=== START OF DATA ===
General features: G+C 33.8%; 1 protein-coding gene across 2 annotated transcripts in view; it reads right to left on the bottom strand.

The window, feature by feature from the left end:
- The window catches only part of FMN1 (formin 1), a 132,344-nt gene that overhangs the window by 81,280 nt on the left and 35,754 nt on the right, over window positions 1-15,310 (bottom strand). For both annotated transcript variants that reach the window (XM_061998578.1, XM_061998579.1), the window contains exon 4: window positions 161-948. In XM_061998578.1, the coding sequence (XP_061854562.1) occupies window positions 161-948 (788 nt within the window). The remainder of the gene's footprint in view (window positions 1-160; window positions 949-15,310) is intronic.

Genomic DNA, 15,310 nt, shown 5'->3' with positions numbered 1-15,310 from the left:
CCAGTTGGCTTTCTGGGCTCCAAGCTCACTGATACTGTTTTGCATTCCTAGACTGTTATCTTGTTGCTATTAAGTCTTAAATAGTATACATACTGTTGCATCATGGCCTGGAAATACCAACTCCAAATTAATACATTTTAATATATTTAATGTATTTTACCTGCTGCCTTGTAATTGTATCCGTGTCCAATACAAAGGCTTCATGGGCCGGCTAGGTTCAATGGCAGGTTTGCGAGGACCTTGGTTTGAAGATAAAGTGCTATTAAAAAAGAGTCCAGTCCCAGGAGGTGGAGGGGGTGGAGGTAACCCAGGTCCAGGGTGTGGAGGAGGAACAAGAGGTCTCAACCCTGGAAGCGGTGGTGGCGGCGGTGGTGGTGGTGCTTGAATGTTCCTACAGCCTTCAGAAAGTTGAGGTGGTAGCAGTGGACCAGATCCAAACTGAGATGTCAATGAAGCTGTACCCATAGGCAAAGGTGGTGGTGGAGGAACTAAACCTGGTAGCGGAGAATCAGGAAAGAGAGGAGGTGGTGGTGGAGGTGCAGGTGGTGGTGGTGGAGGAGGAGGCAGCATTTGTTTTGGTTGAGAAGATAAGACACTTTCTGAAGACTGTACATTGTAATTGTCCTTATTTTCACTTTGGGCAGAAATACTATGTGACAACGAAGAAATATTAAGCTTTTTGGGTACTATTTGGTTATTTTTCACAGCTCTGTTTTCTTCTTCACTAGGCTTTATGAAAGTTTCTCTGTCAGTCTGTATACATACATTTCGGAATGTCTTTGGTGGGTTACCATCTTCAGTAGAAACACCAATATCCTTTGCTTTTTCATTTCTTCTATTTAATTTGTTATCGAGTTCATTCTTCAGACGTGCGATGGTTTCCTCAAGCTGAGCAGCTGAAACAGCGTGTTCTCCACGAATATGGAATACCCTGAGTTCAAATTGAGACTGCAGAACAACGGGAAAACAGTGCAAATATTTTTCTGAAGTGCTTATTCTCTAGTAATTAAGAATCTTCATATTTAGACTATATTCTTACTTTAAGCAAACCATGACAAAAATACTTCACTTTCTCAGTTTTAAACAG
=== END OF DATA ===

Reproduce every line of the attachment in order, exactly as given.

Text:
General features: G+C 33.8%; 1 protein-coding gene across 2 annotated transcripts in view; it reads right to left on the bottom strand.

The window, feature by feature from the left end:
- The window catches only part of FMN1 (formin 1), a 132,344-nt gene that overhangs the window by 81,280 nt on the left and 35,754 nt on the right, over window positions 1-15,310 (bottom strand). For both annotated transcript variants that reach the window (XM_061998578.1, XM_061998579.1), the window contains exon 4: window positions 161-948. In XM_061998578.1, the coding sequence (XP_061854562.1) occupies window positions 161-948 (788 nt within the window). The remainder of the gene's footprint in view (window positions 1-160; window positions 949-15,310) is intronic.

Genomic DNA, 15,310 nt, shown 5'->3' with positions numbered 1-15,310 from the left:
CCAGTTGGCTTTCTGGGCTCCAAGCTCACTGATACTGTTTTGCATTCCTAGACTGTTATCTTGTTGCTATTAAGTCTTAAATAGTATACATACTGTTGCATCATGGCCTGGAAATACCAACTCCAAATTAATACATTTTAATATATTTAATGTATTTTACCTGCTGCCTTGTAATTGTATCCGTGTCCAATACAAAGGCTTCATGGGCCGGCTAGGTTCAATGGCAGGTTTGCGAGGACCTTGGTTTGAAGATAAAGTGCTATTAAAAAAGAGTCCAGTCCCAGGAGGTGGAGGGGGTGGAGGTAACCCAGGTCCAGGGTGTGGAGGAGGAACAAGAGGTCTCAACCCTGGAAGCGGTGGTGGCGGCGGTGGTGGTGGTGCTTGAATGTTCCTACAGCCTTCAGAAAGTTGAGGTGGTAGCAGTGGACCAGATCCAAACTGAGATGTCAATGAAGCTGTACCCATAGGCAAAGGTGGTGGTGGAGGAACTAAACCTGGTAGCGGAGAATCAGGAAAGAGAGGAGGTGGTGGTGGAGGTGCAGGTGGTGGTGGTGGAGGAGGAGGCAGCATTTGTTTTGGTTGAGAAGATAAGACACTTTCTGAAGACTGTACATTGTAATTGTCCTTATTTTCACTTTGGGCAGAAATACTATGTGACAACGAAGAAATATTAAGCTTTTTGGGTACTATTTGGTTATTTTTCACAGCTCTGTTTTCTTCTTCACTAGGCTTTATGAAAGTTTCTCTGTCAGTCTGTATACATACATTTCGGAATGTCTTTGGTGGGTTACCATCTTCAGTAGAAACACCAATATCCTTTGCTTTTTCATTTCTTCTATTTAATTTGTTATCGAGTTCATTCTTCAGACGTGCGATGGTTTCCTCAAGCTGAGCAGCTGAAACAGCGTGTTCTCCACGAATATGGAATACCCTGAGTTCAAATTGAGACTGCAGAACAACGGGAAAACAGTGCAAATATTTTTCTGAAGTGCTTATTCTCTAGTAATTAAGAATCTTCATATTTAGACTATATTCTTACTTTAAGCAAACCATGACAAAAATACTTCACTTTCTCAGTTTTAAACAG